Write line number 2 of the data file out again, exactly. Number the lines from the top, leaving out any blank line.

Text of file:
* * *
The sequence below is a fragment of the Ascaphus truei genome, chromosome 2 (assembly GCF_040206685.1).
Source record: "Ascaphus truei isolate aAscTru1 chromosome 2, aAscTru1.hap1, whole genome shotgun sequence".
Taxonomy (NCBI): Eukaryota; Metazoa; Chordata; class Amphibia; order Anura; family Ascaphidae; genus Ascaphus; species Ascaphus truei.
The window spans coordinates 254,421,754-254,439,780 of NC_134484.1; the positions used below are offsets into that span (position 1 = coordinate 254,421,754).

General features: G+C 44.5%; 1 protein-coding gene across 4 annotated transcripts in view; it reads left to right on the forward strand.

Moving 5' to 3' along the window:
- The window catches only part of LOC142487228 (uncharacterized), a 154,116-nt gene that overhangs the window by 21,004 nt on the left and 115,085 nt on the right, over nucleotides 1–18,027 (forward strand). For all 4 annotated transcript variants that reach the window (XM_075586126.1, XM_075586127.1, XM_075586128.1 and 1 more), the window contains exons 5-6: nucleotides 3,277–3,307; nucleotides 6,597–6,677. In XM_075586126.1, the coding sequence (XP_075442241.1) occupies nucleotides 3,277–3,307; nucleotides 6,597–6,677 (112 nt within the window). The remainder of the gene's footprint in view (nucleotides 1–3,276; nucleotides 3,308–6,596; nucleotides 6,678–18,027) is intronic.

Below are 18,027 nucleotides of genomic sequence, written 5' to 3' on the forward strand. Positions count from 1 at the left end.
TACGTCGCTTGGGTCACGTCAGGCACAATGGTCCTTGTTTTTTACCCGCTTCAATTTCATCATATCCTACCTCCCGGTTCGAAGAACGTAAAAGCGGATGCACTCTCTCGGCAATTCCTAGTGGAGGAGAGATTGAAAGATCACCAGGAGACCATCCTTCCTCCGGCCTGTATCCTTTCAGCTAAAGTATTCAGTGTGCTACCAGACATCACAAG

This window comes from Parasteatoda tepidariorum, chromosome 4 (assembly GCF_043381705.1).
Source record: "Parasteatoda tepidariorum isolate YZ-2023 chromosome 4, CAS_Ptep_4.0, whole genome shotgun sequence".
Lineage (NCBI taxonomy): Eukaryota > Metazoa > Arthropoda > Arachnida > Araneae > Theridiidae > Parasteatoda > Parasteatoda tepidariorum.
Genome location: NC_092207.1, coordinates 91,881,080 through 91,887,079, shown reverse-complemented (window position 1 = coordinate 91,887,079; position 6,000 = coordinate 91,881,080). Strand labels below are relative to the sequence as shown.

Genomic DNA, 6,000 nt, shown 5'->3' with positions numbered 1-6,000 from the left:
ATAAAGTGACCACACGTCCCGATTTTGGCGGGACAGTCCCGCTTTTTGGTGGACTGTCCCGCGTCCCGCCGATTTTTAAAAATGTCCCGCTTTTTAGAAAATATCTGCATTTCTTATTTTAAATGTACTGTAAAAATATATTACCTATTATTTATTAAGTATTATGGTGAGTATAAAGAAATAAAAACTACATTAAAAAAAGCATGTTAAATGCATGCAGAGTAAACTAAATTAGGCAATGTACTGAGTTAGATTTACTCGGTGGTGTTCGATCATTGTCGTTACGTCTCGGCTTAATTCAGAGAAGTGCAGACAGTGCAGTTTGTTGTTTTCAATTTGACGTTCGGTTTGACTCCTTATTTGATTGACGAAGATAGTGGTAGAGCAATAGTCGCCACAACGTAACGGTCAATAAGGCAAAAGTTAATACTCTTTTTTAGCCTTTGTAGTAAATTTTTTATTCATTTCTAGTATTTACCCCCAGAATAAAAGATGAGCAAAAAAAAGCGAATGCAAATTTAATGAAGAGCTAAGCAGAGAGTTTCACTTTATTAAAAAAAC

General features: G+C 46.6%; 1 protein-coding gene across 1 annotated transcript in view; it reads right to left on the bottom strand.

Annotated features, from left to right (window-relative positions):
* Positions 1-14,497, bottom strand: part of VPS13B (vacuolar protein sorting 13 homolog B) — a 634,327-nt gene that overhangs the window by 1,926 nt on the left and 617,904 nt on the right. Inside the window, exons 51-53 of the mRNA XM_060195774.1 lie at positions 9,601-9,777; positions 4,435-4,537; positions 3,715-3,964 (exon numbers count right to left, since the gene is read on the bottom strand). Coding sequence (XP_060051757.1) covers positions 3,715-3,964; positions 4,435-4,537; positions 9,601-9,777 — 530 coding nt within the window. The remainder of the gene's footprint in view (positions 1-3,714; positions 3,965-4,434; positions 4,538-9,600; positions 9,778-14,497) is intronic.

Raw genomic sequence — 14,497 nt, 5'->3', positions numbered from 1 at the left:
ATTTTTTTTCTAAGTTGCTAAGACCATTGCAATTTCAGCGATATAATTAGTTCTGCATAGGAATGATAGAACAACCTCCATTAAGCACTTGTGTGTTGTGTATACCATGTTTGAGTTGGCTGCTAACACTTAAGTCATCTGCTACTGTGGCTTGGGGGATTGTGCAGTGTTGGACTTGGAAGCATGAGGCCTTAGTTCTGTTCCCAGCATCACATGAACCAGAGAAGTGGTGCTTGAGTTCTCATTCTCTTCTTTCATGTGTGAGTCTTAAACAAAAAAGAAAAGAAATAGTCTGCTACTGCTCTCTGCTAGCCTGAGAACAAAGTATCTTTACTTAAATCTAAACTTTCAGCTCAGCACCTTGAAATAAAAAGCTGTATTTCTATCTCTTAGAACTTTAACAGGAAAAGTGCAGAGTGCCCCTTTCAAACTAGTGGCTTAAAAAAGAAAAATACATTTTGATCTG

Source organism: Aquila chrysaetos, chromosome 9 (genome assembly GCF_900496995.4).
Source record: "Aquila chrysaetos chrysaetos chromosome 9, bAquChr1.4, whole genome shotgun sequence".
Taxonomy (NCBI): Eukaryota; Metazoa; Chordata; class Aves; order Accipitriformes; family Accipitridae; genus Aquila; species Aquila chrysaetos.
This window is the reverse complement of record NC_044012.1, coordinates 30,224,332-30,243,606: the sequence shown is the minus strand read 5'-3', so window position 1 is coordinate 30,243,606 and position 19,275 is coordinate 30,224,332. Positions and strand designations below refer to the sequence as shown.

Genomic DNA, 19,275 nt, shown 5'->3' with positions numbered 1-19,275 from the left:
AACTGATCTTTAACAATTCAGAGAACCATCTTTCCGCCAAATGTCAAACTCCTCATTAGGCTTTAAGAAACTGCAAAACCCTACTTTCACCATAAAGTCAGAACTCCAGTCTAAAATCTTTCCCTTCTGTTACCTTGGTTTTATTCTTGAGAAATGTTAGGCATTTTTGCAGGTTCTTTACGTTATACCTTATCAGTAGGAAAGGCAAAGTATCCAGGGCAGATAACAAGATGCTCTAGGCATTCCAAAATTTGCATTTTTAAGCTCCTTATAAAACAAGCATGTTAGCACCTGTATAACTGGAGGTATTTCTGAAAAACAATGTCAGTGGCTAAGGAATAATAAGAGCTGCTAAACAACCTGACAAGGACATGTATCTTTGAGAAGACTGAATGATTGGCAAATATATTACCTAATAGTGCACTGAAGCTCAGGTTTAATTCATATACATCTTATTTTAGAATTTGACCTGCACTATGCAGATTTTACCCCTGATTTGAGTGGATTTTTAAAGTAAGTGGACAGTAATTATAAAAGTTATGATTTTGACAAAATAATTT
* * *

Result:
Source record: "Ascaphus truei isolate aAscTru1 chromosome 2, aAscTru1.hap1, whole genome shotgun sequence".